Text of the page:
In traditional medical thinking, PCOS is thought of as mainly a “blood sugar problem” or a “hormone problem.” But what many women may not be aware of is the link between PCOS and autoimmune conditions. More and more research is showing that PCOS is often associated with Hashimoto’s Thyroiditis or hypothyroidism.
I have addressed this in other articles, however its worth mentioning again. If you suffer with fatigue, weight gain, anxiety, depression then you need to have your thyroid antibodies tested…… regardless of what your TSH looks like. One of the biggest pitfalls you might be making is not having your doctor evaluate your Thyroid antibodies.
When the right tests are done–TPO antibodies and TGB antibodies— a woman suffering with fatigue, depression, anxiety, weight gain, irregular menstrual cycles or unexplained miscarriages, will often find out she has Hashimoto’s. If she takes the necessary steps to properly manage the Hashimoto’s and low thyroid function, she will often find herself able to get pregnant.
I came across a study that shows many women with Polycystic Ovarian Syndrome (PCOS) (ovarian Cysts) have a Hashimoto’s Autoimmune Thyroiditis, which if you don’t already know, is the number one cause of hypothyroidism.
Here is the breakdown of the study.
It’s purpose was investigate the prevalence of autoimmune thyroiditis in women with polycystic ovary syndrome (PCOS). There were 175 women with PCOS and 168 women who did not have PCOS in the study.
The PCOS patients were characterized by an increased LH/FSH ratio, low progesterone, elevated testosterone and a high prevalence of hirsutism (facial hair), but no differences in estrogen levels were found.
In addition, 27% of the PCOS women had elevated thyroid-specific antibodies as compared to only 8.3% of the normal women. Elevated antibodies suggest an aroused immune system that is causing inflammation.
Thyroid ultrasound showed that 42.3% of PCOS women, but only 6.5% of the controls, had thyroid tissue images typical of autoimmune thyroiditis (Hashimoto’s Disease). The PCOS women also had higher levels of TSH (thyroid stimulating hormone) than the non-PCOS women, suggesting that the PCOS thyroid is not as successful in making enough thyroid hormone.
The importance of the thyroid hormone for the adequate functioning of multiple organ systems within the body cannot be overstated. The production of adequate quantities of thyroid hormones is necessary for normal fetal and neonatal growth and development, as well as proper functioning of adult organ systems, cardiovascular system, lipid and carbohydrate metabolism, and the neuromuscular and skeletal systems.
A major effect of abnormal thyroid levels is changes in ovulation and menstruation. Ovulation may be impaired by changes in the production of: sex hormone binding globulin (SHBG), follicle stimulating hormone (FSH), estrogen, and androgens.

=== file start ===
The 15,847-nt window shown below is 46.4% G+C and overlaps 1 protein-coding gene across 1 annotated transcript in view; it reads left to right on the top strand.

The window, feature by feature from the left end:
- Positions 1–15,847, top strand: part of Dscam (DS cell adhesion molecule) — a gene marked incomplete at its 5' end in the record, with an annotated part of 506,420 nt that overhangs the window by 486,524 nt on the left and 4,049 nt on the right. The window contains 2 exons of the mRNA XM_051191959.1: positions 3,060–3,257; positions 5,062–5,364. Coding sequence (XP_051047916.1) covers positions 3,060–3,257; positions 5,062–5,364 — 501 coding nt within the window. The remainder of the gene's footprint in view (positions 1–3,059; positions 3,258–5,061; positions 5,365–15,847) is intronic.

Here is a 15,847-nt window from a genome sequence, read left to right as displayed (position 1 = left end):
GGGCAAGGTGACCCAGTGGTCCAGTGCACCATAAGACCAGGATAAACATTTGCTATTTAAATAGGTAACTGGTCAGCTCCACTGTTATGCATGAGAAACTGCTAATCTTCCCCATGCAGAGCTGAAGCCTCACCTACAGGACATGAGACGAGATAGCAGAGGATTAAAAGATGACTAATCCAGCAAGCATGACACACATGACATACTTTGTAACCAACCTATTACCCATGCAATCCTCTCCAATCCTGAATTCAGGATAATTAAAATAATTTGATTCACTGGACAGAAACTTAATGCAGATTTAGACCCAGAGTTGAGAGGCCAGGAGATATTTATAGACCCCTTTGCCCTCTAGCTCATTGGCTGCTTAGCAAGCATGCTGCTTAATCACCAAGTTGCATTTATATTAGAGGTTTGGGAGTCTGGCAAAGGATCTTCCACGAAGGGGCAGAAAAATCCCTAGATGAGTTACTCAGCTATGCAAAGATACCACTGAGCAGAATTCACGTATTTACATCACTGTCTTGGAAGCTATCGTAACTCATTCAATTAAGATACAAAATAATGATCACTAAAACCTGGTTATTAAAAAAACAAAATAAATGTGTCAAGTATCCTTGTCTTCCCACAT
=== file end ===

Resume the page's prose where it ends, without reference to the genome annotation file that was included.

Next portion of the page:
Early stages of thyroid dysfunction (before symptoms are obvious) can lead to subtle changes in ovulation and endometrial receptivity, which then may have profound effects on fertility.
This study suggests that 3 to 4 of every 10 PCOS women have impaired thyroid function, due to autoimmune thyroiditis (Hashimoto’s Disease).
(I suspect these numbers would be greater if BOTH antibodies were evaluated)
An important component of your PCOS treatment is to get a thorough thyroid evaluation.
(It’s much more than just a TSH and a T4)
As I’ve said before, just taking birth control pills or Synthroid is not the answer to PCOS or Hypothyroidism.
Here’s The other Alarming Facts that were revealed by this study.
Alarming Finding #1
Goiter was linked with having PCOS— specifically, 24% of the 77 PCOS patients had a goiter that no doctor had found before.
Apparently, no doctor thought it possible that these PCOS patients might have a thyroid problem. For me, this fact in itself is troubling finding.
Alarming Finding #2
Seventy-two of the PCOS patients had their TPO antibody levels tested. And the mean level of TPO antibodies was 216. That’s two times the limit of 100. 2X the cut-
Thirty percent of PCOS patients had positive Hashimoto’s antibodies. They met that criteria for Hashimoto’s. 30% of those PCOS patients had Hashimoto’s but no one knew it.
Why does this connection between PCOS and Hashimoto’s matter?
Hashimoto’s will complicate your ability to become pregnant and Hashimoto’s is going to complicate you being able to maintain a pregnancy. This means miscarriage.
If you suffer from PCOS and Hashimotos your condtion must be manaaged differently. Get my FREE guide that explains why woman continue to suffer with Fatigue, Weight gain, Hormone imbalances, Fertility, and depressison, depsite taking Thyroid Hormone Replacement. Fill out your name and email in the box to the right.